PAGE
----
Hi Nimue, I enjoyed your words. I think the transition – in any tradition – can be a tricky one unless one of the cornerstones for development is self-responsibility. If that’s used as a touchstone throughout any training then taking on the mantle for your own path becomes a natural progression.

    Halevi’s book, School of the Soul, is a great read to prepare a student, a group, or a teacher, for some of the trip hazards!

  • eberis

    Hi . I’m used to being urban and got a lackluster set of Tea Party interruptions and suffix thoughts of modern coding to form what seems to be as obvious as positive or negative in modern sense of net.druidry . The path seems to be the afforded suppliance of ovate without making transition to language or communication with actual ovaten in terms of what Urban Druid are bad at is the pollution of odor and noise in a community where money is paramount and instead of passive Nature ., the community thrives on payment and ignorance . This is not your ‘ path ‘ . * . It is the way of Earth Day and technical modernism instead of the magic of nature as sacred and to be upheld . My comment about being mentioned in private at the solstice last summer and being kicked off of is not for this time . May “Nature” prevail and not be a bother to the want of free living . Thanks , hooray . My thoughts acipt ed ., I ask you consider this with a sense of humor . :o) adept geom . Pax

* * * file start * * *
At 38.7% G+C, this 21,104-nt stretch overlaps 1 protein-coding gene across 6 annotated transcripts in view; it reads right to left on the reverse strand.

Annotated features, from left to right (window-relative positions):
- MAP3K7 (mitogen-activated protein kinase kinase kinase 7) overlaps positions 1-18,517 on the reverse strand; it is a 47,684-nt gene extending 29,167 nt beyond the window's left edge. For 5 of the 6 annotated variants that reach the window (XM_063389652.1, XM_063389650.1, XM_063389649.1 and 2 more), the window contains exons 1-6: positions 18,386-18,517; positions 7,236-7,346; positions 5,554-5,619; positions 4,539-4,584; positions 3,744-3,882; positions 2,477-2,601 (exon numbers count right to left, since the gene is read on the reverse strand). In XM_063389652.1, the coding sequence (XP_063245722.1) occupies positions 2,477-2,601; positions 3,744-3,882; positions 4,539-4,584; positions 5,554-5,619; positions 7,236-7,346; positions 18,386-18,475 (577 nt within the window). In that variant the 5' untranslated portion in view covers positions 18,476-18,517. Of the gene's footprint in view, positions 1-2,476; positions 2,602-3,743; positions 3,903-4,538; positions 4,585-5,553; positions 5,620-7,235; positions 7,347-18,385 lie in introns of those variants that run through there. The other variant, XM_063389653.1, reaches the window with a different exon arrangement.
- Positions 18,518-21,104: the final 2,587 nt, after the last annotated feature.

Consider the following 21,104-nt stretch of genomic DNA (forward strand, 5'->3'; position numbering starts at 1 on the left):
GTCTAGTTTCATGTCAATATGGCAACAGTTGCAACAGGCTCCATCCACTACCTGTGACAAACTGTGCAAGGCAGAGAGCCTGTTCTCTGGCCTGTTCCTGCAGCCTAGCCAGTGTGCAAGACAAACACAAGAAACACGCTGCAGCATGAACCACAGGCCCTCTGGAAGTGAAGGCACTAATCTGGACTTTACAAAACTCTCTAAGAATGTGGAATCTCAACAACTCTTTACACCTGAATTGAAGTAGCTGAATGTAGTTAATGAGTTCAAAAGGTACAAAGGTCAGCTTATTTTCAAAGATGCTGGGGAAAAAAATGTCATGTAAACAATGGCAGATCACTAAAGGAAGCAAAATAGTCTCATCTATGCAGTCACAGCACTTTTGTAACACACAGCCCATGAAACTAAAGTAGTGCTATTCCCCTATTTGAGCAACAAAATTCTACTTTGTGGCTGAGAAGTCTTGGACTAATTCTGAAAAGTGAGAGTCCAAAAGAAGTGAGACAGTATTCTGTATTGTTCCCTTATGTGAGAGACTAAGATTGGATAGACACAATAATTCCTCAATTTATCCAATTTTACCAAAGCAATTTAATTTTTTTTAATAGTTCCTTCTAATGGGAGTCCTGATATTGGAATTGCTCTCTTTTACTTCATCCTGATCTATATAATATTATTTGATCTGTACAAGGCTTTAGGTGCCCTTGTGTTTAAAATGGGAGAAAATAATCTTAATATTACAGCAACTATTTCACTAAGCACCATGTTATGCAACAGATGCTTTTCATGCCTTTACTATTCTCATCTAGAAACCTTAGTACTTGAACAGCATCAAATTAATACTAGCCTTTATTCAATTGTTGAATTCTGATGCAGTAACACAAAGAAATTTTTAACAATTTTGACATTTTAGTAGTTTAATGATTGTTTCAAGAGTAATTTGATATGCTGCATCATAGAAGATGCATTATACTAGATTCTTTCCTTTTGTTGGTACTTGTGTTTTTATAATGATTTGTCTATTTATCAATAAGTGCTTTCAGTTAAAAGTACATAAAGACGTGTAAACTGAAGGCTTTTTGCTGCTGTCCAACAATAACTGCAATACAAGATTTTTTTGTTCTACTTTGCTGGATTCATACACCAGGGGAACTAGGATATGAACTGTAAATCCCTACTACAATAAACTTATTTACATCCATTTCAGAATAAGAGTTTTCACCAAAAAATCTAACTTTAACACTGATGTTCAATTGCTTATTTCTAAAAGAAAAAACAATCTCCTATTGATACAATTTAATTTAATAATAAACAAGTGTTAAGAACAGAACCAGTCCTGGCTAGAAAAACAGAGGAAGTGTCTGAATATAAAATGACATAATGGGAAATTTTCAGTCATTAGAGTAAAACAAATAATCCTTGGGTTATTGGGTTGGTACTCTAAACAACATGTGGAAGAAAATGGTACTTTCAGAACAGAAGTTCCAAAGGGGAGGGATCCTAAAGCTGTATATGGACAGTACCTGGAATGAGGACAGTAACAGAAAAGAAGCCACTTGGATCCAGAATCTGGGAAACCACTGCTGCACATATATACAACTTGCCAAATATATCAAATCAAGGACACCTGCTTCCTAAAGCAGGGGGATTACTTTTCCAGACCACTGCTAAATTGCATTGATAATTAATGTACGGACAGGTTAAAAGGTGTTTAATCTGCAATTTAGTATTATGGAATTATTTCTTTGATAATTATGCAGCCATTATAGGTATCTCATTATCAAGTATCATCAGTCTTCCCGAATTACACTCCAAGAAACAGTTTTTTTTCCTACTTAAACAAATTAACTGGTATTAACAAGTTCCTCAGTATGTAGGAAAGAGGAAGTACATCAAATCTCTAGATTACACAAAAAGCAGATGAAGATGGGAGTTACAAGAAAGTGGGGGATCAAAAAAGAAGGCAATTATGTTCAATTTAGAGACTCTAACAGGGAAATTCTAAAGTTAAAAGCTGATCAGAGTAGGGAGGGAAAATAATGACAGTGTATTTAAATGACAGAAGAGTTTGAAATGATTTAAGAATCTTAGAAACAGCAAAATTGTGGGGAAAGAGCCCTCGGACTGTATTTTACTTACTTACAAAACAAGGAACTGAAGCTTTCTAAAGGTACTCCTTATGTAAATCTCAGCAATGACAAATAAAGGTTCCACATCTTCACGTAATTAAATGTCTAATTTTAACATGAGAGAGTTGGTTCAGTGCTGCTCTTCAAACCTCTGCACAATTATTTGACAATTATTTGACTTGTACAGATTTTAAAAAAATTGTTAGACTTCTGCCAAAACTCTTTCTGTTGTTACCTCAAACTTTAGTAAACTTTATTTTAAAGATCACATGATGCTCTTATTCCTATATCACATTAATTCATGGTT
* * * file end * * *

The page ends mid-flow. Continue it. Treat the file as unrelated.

• Nimue Brown

      I wouldn’t say money is paramount. I can tell you with OBOD, the money covers the materials and postage, no one who mentors is paid anything for their time. I’ve never been paid to teach, and most of what I do as a Druid is subsidised by other work, and like many semi-professional Druids, I have accepted a life of relative poverty in order to spend time doing the things I think are important. I’ve watched people who have far more money than me, say how unspiritual it is to want to be paid enough to be able to afford decent food and the rent. it’s not a position I have much sympathy for. I use technology, but not much (no tv, no car, no fridge, no washing machine) pretty much all I do use is the computer, because I think communication is important, and that the sharing of knowledge and ideas matters, and this way works. You’ve obviously come to the same conclusion, because you’re using it too 🙂